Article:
I have to say our Sri Lankan feast was extra enjoyable as it followed two intensive hours of trekking from store to store with these charming and energetic ladies. Although small in stature, these South Asian women (4 Sri Lankan and 1 Nepali) were on a serious undertaking to shop before they would even think of food. And shop they did! From imposter sportswear for $1 for their children who they may not see for a year or two, to vibrant $7 saris for their female relatives in Sri Lanka, to a special purchase of a $415 ornamental gold necklace from an Armenian jewelry shop, these women did their part to support the Lebanese economy! The adventure to the Armenian gold shop was by far the most interesting as it was packed with South Asian customers waiting two rows deep to be served and there was a comedic exchange between the customers in broken Arabic and English and the two Armenian storeowners in Arabic, equally broken English, and even Tamil!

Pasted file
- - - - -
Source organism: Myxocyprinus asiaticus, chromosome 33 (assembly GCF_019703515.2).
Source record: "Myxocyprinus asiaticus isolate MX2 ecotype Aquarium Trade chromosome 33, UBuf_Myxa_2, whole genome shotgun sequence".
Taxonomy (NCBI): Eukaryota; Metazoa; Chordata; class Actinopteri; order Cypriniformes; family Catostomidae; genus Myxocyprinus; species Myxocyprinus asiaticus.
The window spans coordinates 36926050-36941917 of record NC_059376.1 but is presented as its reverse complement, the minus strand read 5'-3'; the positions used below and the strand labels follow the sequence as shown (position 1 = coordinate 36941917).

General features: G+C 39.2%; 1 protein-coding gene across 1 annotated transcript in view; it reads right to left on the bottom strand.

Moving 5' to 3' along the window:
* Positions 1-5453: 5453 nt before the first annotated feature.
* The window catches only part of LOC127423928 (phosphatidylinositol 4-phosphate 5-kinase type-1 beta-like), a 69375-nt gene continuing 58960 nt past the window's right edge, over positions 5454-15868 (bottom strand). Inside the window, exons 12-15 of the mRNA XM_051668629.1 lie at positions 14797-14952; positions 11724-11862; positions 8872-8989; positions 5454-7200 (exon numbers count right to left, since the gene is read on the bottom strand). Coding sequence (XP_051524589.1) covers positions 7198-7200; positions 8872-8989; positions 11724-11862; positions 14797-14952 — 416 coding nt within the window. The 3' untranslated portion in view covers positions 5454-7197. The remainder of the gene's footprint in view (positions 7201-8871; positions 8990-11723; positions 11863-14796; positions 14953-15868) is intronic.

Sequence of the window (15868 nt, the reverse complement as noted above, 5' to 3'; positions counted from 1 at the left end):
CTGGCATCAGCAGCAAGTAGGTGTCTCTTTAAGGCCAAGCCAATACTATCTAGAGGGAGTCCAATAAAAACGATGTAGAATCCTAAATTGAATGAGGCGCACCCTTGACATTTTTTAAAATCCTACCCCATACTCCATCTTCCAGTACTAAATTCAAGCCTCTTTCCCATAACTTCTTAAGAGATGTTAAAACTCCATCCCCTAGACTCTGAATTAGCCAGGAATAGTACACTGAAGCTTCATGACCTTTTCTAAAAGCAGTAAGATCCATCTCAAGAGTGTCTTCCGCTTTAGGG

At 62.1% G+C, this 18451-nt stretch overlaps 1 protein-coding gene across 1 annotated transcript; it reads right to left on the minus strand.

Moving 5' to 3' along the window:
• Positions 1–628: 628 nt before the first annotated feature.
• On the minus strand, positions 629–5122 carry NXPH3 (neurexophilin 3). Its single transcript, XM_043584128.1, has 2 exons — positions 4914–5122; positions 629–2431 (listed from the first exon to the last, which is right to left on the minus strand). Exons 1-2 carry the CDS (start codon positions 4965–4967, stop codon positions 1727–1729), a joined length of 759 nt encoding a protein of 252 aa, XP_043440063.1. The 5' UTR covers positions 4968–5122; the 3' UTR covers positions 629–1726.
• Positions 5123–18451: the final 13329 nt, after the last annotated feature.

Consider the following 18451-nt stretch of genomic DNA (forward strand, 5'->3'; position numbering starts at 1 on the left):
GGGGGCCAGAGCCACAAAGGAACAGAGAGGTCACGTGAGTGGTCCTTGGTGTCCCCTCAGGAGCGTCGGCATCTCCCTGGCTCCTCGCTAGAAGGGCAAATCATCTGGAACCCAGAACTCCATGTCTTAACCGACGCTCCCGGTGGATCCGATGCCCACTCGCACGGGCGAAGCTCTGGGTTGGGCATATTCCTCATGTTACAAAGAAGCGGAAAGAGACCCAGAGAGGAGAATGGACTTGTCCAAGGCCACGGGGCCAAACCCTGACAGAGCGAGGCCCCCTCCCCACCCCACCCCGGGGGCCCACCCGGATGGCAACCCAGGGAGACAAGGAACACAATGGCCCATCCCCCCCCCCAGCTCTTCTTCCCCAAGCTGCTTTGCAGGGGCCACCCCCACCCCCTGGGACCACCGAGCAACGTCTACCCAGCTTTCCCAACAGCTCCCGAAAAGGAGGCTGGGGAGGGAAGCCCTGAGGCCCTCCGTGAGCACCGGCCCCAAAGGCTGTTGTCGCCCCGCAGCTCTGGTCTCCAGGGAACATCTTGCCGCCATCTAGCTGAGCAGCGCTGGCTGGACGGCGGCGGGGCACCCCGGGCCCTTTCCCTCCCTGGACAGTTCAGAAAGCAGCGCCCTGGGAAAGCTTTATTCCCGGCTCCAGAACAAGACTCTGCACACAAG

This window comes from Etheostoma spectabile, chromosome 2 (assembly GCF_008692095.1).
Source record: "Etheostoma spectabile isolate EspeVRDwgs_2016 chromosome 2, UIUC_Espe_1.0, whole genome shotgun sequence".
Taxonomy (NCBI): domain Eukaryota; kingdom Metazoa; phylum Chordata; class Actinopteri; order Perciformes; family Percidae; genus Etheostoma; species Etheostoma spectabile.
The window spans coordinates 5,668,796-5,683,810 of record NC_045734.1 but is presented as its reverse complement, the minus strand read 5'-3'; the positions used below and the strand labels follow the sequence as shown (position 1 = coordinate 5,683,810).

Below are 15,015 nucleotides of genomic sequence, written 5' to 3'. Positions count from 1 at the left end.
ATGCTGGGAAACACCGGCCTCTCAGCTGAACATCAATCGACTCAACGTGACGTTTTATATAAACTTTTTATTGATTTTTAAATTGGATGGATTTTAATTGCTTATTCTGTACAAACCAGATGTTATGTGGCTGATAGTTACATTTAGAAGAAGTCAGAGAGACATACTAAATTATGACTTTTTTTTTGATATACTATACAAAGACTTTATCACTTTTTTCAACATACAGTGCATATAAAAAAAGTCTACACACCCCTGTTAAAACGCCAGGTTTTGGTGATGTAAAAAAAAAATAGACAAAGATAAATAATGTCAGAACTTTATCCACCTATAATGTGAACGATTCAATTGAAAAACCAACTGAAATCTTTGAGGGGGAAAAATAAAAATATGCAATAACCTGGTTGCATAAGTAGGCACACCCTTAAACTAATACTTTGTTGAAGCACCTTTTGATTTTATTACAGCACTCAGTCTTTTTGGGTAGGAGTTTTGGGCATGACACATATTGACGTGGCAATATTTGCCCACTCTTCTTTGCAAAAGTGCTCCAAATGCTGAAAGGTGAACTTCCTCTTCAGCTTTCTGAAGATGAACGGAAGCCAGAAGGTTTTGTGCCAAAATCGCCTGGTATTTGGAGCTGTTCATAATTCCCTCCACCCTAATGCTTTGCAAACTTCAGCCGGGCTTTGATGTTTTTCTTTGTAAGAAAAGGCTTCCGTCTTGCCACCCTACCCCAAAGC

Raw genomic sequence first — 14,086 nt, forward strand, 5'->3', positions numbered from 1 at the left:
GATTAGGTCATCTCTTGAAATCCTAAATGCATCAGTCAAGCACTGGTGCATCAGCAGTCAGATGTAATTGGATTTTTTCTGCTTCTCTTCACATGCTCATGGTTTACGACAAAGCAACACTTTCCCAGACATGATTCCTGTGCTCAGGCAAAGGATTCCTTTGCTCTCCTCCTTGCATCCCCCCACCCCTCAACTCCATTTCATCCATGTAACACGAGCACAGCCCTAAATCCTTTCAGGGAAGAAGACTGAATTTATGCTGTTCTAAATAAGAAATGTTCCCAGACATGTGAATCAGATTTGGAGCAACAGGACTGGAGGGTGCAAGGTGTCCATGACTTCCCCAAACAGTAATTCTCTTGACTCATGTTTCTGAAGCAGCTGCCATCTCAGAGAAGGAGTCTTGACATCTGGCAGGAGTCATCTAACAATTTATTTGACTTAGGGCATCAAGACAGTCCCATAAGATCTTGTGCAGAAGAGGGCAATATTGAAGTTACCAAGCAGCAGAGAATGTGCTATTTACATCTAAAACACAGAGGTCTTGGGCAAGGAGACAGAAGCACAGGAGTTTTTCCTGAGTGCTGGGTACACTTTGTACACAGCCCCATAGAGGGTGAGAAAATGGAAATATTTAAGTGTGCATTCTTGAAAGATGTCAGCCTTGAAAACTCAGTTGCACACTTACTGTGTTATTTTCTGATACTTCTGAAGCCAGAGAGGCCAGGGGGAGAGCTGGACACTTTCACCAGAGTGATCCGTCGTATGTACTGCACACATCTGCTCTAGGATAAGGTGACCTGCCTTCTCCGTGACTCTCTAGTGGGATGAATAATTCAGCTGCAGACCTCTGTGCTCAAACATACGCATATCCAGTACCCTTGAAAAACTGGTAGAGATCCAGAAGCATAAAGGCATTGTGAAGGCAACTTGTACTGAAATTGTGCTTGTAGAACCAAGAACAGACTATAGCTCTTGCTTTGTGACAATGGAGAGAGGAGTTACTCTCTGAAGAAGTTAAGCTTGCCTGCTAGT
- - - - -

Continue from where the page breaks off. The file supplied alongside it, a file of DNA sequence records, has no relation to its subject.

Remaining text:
I would expect to hear Hindi and Urdu spoken in the markets of Dubai by South Asian vendors, and I have grown accustomed to the nonchalant intermingling of Arabic, French, and English among Lebanon’s more educated classes, but I did not ever expect to hear an Armenian jeweler in Beirut to negotiate gold prices in Tamil, a language spoken thousands of miles away in Southern India and Sri Lanka. Yet again Lebanon had managed to impress and intrigue me with its complex and diverse social layers.
Lebanon without the Lebanese: